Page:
- Basic administration
- Outpatient (minimal recuperation)
- Large amount available
- Easy storage
Soft tissue fillers have been used for more than a century to improve contours, soften rhtytides, blunt depressed scars, and enhance lips. The history of soft tissue augmentation dates back to 1893, when Neuber first attempted to use autologous fat transfer for tissue augmentation. He utilized blocks of free fat harvested from the arms to reconstruct depressed facial defects. In 1899 Gersvny injected paraffin into the scrotum as a testicular prosthesis for a patient with advanced tuberculosis.
Injectable collagen products are temporary dermal fillers that are used to improve and reduce cutaneous defects that are the result of soft tissue loss or scarring. They are solely approved by the United States FDA for the glabrous skin of the nasolabial fold (NLF) and vermilion border of the lip.
The desire to restore the focal loss of facial volume that occurs with age has driven the development of numerous filler substances. Before embarking on a treatment plan with a patient seeking cosmetic improvement of the signs of aging, the physician must have a thorough understanding of the realistic capabilities of the available filler substances and a systematic approach to assessing facial esthetics.
The aging changes seen in the lower third of the face affect the lips, chin, lower cheeks, and neck. Changes result from a combination of chronic ultraviolet light damage to the skin, loss of subcutaneous fat, changes due to the muscles of facial expression, gravitational changes from loss of elasticity of the tissue, and remodeling of the underlying bony and cartilaginous structures.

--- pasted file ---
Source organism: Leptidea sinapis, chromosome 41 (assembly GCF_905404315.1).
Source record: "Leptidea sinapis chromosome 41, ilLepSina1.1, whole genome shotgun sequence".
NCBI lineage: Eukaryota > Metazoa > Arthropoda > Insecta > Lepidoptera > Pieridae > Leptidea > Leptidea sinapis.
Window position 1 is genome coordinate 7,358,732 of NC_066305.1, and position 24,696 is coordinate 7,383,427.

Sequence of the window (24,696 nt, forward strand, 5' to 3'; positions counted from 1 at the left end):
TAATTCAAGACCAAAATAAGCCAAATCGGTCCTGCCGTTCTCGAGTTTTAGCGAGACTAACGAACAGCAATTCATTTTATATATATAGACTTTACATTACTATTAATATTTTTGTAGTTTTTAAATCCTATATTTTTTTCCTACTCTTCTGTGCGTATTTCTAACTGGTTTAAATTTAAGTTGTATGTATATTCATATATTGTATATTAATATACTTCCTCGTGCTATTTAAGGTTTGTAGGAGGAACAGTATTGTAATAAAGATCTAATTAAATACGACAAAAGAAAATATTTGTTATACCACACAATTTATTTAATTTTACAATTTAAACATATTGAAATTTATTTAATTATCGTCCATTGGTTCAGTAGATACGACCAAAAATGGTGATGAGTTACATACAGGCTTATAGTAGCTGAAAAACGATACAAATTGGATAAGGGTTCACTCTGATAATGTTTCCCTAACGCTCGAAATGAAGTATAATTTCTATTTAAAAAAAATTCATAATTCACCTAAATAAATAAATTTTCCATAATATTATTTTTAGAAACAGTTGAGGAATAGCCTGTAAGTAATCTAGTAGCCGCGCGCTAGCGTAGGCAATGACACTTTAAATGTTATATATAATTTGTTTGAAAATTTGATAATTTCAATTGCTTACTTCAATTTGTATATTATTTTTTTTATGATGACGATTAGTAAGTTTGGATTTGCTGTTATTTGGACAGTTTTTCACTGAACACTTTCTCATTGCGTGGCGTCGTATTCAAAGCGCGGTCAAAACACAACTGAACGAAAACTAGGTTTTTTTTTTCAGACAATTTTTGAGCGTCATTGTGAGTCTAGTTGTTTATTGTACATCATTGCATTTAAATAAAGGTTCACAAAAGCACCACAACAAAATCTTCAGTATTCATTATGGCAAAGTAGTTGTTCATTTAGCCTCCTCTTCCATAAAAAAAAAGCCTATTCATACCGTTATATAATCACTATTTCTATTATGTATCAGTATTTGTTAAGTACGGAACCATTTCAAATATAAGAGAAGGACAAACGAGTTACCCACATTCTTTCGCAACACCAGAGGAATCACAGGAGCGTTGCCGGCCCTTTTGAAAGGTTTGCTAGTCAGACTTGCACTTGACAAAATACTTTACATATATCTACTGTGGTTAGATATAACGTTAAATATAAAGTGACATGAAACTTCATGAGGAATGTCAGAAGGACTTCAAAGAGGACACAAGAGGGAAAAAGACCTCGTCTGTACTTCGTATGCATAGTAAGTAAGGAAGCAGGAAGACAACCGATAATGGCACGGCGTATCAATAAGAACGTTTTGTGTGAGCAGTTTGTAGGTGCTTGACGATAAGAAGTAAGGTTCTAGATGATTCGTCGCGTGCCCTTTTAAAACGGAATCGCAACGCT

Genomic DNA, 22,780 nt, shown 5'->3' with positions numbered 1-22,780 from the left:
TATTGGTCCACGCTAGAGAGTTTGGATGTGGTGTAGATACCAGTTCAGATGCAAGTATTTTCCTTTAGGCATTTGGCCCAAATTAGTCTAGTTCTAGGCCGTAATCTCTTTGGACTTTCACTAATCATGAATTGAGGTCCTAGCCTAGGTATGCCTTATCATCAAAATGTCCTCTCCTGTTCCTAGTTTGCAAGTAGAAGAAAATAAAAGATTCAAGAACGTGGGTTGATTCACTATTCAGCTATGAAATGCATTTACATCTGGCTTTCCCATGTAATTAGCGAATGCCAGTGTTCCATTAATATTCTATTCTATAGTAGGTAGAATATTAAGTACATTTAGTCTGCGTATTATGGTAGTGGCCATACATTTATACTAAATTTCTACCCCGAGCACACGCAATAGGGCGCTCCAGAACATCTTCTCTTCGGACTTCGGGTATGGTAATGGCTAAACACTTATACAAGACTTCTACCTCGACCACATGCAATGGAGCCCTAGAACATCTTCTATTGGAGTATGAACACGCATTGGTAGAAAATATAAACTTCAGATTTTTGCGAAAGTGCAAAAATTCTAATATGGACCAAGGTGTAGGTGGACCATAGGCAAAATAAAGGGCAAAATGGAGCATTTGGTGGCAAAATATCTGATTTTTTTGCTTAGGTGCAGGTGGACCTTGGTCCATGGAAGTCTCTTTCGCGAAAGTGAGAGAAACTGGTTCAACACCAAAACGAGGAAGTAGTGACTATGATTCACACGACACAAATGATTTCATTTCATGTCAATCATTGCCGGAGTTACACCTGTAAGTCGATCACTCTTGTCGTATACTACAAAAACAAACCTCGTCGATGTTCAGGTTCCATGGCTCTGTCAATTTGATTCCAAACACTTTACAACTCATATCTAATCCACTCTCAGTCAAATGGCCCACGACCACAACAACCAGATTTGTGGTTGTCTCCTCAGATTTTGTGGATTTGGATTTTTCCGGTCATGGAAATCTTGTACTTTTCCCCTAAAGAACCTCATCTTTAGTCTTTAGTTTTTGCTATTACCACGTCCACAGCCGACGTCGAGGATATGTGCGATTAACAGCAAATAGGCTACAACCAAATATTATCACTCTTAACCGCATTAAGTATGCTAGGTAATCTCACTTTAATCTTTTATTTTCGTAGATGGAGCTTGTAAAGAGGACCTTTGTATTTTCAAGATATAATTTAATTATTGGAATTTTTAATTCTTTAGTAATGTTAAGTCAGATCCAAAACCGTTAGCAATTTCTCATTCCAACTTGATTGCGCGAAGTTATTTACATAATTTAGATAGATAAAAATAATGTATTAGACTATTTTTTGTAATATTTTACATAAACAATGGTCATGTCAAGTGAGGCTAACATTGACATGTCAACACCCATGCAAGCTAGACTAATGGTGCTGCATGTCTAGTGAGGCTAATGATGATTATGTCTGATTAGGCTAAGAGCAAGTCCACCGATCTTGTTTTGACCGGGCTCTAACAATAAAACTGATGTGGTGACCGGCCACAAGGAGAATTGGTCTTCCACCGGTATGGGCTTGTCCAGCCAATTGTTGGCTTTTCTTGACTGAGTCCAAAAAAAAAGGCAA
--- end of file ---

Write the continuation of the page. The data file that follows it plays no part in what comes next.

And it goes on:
Physicians should approach a patient seeking cosmetic improvement of the signs of aging from an anatomic standpoint. To appreciate facial symmetry and balance, one commonly used practice is to divide the face horizontally into thirds. The upper third ranges from the trichion to the glabella, the middle third from the glabella to the subnasale, and the lower third from the subnasale to the menton. Filler substances are mainly applicable, either alone or in combination with other treatment modalities, to the lower two-thirds of the face.
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Over the past few decades, there has been an increase in sun exposure through increased leisure time and outdoor activities. Years of people trying to acquire the ‘healthy tan’ have produced high rates of prematurely aged skin. Cumulative sun exposure is the greatest factor in aging skin, and is responsible for a large portion of the unwanted esthetic effects, including many of the wrinkles which may be treated with filler substances. Glogau has developed a systematic classification of patient photoaging types. Depending upon the degree of sun exposure, these generalizations apply at different ages and to different degrees in patients with more pigmented skin.
The face ages in response to a number of factors, which may appear to varying degrees between individuals. Sun exposure and smoking tend to accelerate the following changes:
The word aesthetic is derived from the Greek word aisthe-sis, which means having a sense or love of that which is beautiful. The attractive, idealized face tends to exhibit several general characteristics, with slightly different proportions and shapes between women and men. While there are exceptions to every rule, these trends tend to be universally perceived across different cultures and across the ages. The idealized female face tends to exhibit:
It cannot be overemphasized that the approach to facial aesthetics should be a comprehensive one. No one type of procedure will achieve facial harmony in all aesthetic subjects. Fillers are merely one instrument to achieve this goal. Combining fillers with other modalities will often optimize results.